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CARBON CAPTURE &

SEQUESTRATION/UTILISATION

BY
M V RAMACHANDRA RAO
What Is CO2?
 Carbon dioxide (chemical name CO2) is a clear gas composed of
one atom of carbon (C) and two atoms of oxygen (O2). CO2 is just
one of many chemical forms of carbon on the Earth.
Facts of CO2
 When a ton of carbon combines with oxygen, it makes nearly four
tons of CO2 gas.
 Under normal conditions, CO2 is a gas. At temperatures below -78°C
(-109°F), CO2 condenses into a white solid called dry ice.
 CO2 is produced naturally by processes deep in the earth.
 Every day, millions of tons of CO2 are injected into underground
geologic zones to help produce oil in a well-known industry
practice called "CO2 flooding.
 As a major greenhouse gas,CO2 helps create and maintain the
natural greenhouse effect that keeps our planet hospitable to life.
SOURCES OF CO2
Natural sources
 Decomposition, ocean release and respiration.
Human sources
 cement production, deforestation as well as the burning of fossil fuels
CARBON CYCLE
Global Warming
 What is Global Warming?
 Global Warming is the increase of Earth's average surface temperature due to
effect of greenhouse gases, such as carbon dioxide emissions from burning fossil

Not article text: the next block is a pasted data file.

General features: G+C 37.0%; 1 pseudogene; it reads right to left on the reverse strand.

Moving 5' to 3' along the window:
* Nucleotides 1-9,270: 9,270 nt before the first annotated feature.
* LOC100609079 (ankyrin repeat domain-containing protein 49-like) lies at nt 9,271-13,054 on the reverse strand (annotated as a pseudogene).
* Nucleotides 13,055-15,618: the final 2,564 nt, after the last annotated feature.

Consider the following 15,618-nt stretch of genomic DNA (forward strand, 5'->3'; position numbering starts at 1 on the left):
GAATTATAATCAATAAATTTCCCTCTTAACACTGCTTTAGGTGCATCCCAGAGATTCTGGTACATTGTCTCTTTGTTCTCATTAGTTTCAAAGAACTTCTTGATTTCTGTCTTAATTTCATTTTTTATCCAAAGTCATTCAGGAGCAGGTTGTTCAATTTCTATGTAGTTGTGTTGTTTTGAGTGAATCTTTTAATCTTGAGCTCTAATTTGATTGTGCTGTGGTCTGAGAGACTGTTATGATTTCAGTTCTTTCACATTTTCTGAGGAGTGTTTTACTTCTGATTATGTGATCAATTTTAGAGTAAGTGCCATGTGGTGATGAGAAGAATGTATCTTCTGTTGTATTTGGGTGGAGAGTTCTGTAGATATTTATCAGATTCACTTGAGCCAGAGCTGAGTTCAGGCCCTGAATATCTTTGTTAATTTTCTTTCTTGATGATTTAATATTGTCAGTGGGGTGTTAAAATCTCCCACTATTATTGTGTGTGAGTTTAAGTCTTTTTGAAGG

fuels or from deforestation, which trap heat that would otherwise escape from
Earth. This is a type of greenhouse effect.
 What are the Greenhouse Gases?
 water vapor, 36–70%
 carbon dioxide, 9–26%
 methane, 4–9%
 ozone, 3–7%
It is not physically realistic to assign a specific
percentage to each gas because the absorption and
emission bands of the gases overlap
 The most significant greenhouse gas is actually water vapor, not something
produced directly by humankind in significant amounts.
 Even slight increases in atmospheric levels of carbon dioxide (CO2) can cause a
substant
 Why is this?
 There are two reasons: First, although the concentrations of these gases are not
nearly as large as that of oxygen and nitrogen (the main constituents of the
atmosphere), neither oxygen or nitrogen are greenhouse gases. This is because
neither has more than two atoms per molecule (i.e. their molecular forms are
O2 and N2, respectively), and so they lack the internal vibrational modes that
molecules with more than two atoms have. Both water and CO2, for example, have
these "internal vibrational modes", and these vibrational modes can absorb and
reradiate infrared radiation, which causes the greenhouse effect. ial increase in
temperature.